How Can Expats Manage A Lonely Christmas?
As we approach Christmas time, many of us who celebrate will be experiencing a very different festive season than we usually enjoy. Whilst this can still be a time of joy and happiness, it can also magnify any underlying feelings of loneliness for those that are separated from loved ones. International travel may not be an option for some expats, making it impossible to see their extended families and friends.
Here are just a few ways to combat these feelings:
For those of us living abroad, staying connected to family and friends in different countries is likely to be second nature. During this time, however, you might need to step this up and think even more creatively about how to share experiences with your loved ones. If you know they’re attending a festive quiz or tuning in to a remote carol concert – why not dial in too or get them to video call you? Not only will you feel closer to the action and more connected, but it’s a great way to fill any time you may be facing alone.
Connectivity has been so important throughout 2020, so try to maintain these vital lines of communication. Those on the receiving end of the phone will undoubtedly enjoy your presence during the festivities, so try to resist feeling as though you might be a burden.
Pack your schedule
If you do find yourself alone on Christmas Day, try to keep as busy as possible. Set a schedule for the day and fill it with fun and engaging activities that you will enjoy. Cook your favourite foods, watch your favourite shows or films and try to spend some time outdoors. Keep busy so you don’t allow yourself to become overwhelmed by the situation. To some, eating alone can be upsetting, so if your respective time zones line-up, consider even organising virtual drinks or meals with your families and friends.
Focus on the positives
Whilst this might be a case of easier said than done, there may be some enjoyment to be had if you’re elsewhere this festive season. Perhaps by doing something you normally wouldn’t – getting up to watch the sunrise, walk by an historic location, cooking an alternative Christmas meal. The fact that it’s different to what you’re used to could even be what makes this a Christmas that you always remember. Try to accept the situation and appreciate where you are. The benefits this has may go a long way towards soothing yourself and will help make your Christmas feel as special as it should.
Try not to overindulge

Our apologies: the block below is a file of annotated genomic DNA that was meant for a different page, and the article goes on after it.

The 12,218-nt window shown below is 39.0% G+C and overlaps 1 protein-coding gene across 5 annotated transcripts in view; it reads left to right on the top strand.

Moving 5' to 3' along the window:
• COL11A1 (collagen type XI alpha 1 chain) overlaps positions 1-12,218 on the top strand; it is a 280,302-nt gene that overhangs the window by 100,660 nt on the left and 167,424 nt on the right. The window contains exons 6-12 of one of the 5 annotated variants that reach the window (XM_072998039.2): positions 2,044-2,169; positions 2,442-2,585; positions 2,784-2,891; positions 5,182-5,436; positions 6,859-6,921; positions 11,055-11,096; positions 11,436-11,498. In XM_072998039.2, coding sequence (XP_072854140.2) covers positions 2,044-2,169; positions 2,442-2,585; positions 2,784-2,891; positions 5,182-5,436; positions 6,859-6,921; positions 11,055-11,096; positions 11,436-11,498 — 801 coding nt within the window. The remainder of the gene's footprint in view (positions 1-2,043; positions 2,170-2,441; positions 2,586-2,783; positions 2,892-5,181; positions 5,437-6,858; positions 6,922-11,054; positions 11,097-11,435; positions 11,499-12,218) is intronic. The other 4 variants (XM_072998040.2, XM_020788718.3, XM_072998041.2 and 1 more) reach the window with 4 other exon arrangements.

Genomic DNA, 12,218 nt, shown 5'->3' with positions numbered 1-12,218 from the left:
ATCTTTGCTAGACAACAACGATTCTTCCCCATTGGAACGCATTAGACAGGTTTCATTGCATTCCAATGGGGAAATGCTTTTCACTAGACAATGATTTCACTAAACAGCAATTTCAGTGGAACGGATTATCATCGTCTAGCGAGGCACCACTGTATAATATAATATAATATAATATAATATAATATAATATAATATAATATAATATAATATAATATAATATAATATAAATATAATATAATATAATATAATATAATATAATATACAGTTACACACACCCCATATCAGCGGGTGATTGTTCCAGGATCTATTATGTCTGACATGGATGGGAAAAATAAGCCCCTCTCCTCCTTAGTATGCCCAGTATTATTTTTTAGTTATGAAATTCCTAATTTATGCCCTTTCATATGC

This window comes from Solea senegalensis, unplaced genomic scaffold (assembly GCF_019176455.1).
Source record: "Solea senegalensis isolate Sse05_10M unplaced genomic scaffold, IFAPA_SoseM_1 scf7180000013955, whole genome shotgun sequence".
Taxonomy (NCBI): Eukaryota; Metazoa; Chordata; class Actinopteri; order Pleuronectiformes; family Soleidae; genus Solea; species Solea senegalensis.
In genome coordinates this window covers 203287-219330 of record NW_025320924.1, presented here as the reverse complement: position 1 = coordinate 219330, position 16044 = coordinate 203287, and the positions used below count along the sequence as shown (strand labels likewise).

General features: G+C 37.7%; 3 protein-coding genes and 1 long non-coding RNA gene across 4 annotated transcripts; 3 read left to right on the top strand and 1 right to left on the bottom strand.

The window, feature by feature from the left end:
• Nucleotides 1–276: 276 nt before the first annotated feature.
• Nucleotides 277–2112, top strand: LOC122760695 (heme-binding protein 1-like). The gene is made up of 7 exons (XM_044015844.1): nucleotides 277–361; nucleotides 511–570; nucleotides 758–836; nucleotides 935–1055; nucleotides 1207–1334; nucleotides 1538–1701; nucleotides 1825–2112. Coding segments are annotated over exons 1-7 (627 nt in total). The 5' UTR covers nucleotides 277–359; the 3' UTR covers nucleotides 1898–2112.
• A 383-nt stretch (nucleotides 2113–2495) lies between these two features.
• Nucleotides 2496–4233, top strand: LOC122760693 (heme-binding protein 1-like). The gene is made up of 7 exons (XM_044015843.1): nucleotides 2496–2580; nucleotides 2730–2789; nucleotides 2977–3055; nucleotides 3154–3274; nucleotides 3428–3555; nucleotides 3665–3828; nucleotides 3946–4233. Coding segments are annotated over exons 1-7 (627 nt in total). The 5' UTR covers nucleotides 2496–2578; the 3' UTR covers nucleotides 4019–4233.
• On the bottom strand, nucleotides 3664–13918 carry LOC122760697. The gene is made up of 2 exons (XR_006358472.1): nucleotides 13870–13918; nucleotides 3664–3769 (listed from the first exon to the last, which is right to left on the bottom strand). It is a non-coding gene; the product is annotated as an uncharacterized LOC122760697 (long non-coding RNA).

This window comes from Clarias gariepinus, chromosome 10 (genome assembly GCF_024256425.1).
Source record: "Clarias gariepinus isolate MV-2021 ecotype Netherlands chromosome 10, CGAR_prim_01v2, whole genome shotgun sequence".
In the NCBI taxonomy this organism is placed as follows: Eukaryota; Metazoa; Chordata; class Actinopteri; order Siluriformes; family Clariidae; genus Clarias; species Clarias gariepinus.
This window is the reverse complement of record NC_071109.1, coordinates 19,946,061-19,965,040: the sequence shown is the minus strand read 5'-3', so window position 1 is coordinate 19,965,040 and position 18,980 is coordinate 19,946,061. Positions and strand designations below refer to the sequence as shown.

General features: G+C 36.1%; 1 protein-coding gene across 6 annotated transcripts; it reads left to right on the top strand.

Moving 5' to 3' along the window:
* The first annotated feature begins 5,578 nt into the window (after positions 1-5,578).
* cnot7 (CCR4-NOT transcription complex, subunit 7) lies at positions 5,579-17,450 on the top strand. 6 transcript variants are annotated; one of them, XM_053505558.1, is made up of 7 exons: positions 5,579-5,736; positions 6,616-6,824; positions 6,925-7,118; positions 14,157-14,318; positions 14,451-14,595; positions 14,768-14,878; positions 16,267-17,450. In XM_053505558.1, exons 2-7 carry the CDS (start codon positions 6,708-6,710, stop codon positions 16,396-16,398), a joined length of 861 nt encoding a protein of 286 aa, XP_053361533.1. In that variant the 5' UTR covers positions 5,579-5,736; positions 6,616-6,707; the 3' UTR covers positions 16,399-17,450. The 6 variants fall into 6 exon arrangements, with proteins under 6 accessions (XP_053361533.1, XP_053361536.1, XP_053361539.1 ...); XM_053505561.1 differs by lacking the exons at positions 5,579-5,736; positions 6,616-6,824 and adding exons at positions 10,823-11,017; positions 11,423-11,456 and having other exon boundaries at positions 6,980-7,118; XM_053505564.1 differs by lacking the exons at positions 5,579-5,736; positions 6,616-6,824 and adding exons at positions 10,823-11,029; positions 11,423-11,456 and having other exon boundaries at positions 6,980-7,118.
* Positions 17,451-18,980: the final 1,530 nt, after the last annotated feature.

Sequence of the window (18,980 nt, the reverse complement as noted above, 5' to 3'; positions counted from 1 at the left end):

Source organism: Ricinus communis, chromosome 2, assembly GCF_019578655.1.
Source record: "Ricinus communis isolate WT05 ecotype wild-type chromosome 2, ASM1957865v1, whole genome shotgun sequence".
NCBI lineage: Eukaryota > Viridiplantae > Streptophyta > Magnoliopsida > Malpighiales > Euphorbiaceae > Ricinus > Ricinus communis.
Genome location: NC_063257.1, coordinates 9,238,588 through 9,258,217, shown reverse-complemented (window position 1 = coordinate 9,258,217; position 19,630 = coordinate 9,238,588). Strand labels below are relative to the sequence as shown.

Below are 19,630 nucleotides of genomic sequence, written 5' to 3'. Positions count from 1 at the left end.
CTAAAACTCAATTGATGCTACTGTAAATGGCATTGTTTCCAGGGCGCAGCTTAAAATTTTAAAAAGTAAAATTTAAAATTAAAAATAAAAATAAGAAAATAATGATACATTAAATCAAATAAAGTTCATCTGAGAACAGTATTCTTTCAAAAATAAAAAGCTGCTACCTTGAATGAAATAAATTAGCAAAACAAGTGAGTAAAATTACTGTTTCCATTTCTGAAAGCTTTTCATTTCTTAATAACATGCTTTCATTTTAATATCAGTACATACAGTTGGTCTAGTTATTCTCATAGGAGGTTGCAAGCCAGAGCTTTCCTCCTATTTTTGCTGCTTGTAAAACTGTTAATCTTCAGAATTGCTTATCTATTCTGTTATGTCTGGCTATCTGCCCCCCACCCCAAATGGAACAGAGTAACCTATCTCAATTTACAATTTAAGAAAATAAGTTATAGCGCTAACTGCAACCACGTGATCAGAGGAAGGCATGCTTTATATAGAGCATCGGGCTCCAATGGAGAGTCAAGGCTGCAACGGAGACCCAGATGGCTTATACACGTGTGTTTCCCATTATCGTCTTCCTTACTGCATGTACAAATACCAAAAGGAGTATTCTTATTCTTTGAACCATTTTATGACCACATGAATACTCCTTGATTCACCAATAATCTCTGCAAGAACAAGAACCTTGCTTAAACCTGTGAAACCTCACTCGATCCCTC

Something that many of us look forward to at Christmas is the wide array of food and drink. Whether it be Christmas pudding or roast turkey, there’s plenty to enjoy. However, the festive season can often be a time of overindulgence. If you’re feeling lonely and down, it can be especially easy to slip into bad habits and find yourself grazing or drinking more than usual throughout the holiday. Try to be aware of this and set yourself limits; you’ll feel much better – both mentally and physically – if you maintain a healthy balance.
Similarly, we all know that keeping busy is vital for staying fit and healthy, but it also has a huge impact on our mental wellbeing. If you do find yourself feeling particularly low, or at a loose end, take yourself out for a walk or a jog. You’ll feel better for the fresh air and the exercise, and you might burn off some of those Christmas calories.
Find others like you
As an expat, you’ll know the importance of meeting people in a similar position to you. Thanks to the current climate, there are likely to be many others close by, who are experiencing very similar emotions. Reach out to these people and develop your own support network. This will help keep yourself occupied and cover any gaps where you might be facing time zone issues.
This isn’t forever
It’s important to always keep in mind that this situation is ever-changing. Whilst ‘normality’ may still seem a long way off, it is starting to feel as though it is within reach. Remind yourself that this is only temporary, and that next Christmas will hopefully be very different to what we have experienced this year.